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The Two Largest Groups Who Have Not Returned to In-Person Worship Since COVID

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“I really want to see all of our members return to in-person services. I really miss them.”

This sentence was from a pastor in North Carolina. We were in a conversation about a church consultation. His comments quickly turned to the often-asked question today: When will our churches get back to normal?

As I have noted on several occasions, if “normal” means pre-COVID behavior, we will not return at all. We will, however, experience a new normal. We have to be ready for it when it comes.

I have notes from recent conversations with over 60 pastors. Some of the conversations were by Zoom or phone, others were interactions at Church Answers. While 60 conversations do not constitute a large sample, they do provide us some guidance on reality in churches today.

In that regard, we are hearing about the two largest groups who have not returned to in-person service. These groups are mentioned consistently when we hear from church leaders.

Senior Adults

The pastors with whom I spoke categorized senior adults in one of three groups: 65 and up; 70 and up; and 75 and up. The most common group noted was 70 and up.

The reasons for many of these seniors’ hesitancy to return are obvious. They are one of the greatest at-risk groups for COVID. Secondly, many of them have not received both COVID vaccinations.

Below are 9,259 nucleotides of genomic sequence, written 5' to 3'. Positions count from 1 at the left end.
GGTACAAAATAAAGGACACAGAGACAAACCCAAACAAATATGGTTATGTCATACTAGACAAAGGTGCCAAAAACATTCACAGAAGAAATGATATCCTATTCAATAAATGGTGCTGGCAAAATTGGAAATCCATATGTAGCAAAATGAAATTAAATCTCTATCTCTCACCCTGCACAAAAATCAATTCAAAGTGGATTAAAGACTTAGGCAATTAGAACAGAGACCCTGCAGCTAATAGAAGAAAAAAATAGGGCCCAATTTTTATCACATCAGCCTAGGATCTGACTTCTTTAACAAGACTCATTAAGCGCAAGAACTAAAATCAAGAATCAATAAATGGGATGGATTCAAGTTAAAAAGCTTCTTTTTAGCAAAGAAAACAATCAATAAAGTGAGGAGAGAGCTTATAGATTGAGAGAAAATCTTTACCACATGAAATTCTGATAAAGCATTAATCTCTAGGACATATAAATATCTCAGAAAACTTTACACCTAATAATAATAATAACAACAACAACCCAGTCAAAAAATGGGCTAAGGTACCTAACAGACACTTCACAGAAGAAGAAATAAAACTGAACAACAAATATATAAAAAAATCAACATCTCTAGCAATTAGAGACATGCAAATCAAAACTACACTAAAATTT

Families with Young Children

As a rule, parents whose children are back in school classrooms are likely to be comfortable bringing those children to in-person church gatherings. But if the child is younger than school age, the hesitancy to return is greater. The entire family typically does not return to church.

This group of non-returnees is typically not as large in number as the senior adults who have not returned. But the combination of these two groups can be a significant number in a given church.

Will They Ever Return?

The good news is that, at some point, the pandemic will abate significantly. Eventually, the deadly virus will run its course through vaccines and natural immunity.

The challenging news is that many of these stragglers are not planning to return at all. Any discipline, including the discipline of attending church, develops through habits. Those who have not returned are out of the habit of attending church. Many have already decided they can do fine without attending church.

What can church leaders do in the meantime? You can stay in touch with the stragglers. A simple contact can go a long way. You can start a new digital Bible study group. Though it’s not as good as the in-person experience, it can connect them to others. And you can minister to them. Start a prayer ministry or use your existing prayer ministry to pray for these stragglers. Ask them for prayer requests. Follow up with them.

We will continue to monitor the post-quarantine church carefully. In the meantime, let us know what you are seeing in your church regarding non-returnees. Comment here and share your knowledge and wisdom with others.

It’s a challenging time.

But it is also a time of great opportunity as God’s Spirit continues to work in our churches.

This article originally appeared on ChurchAnswers.com

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thomrainer@churchleaders.com'
Thom S. Rainer is the president and CEO of LifeWay Christian Resources (LifeWay.com). Among his greatest joys are his family: his wife Nellie Jo; three sons, Sam, Art, and Jess; and six grandchildren. He was founding dean of the Billy Graham School of Missions, Evangelism, and Church Growth at The Southern Baptist Theological Seminary. His many books include Surprising Insights from the Unchurched, The Unexpected Journey, and Breakout Churches.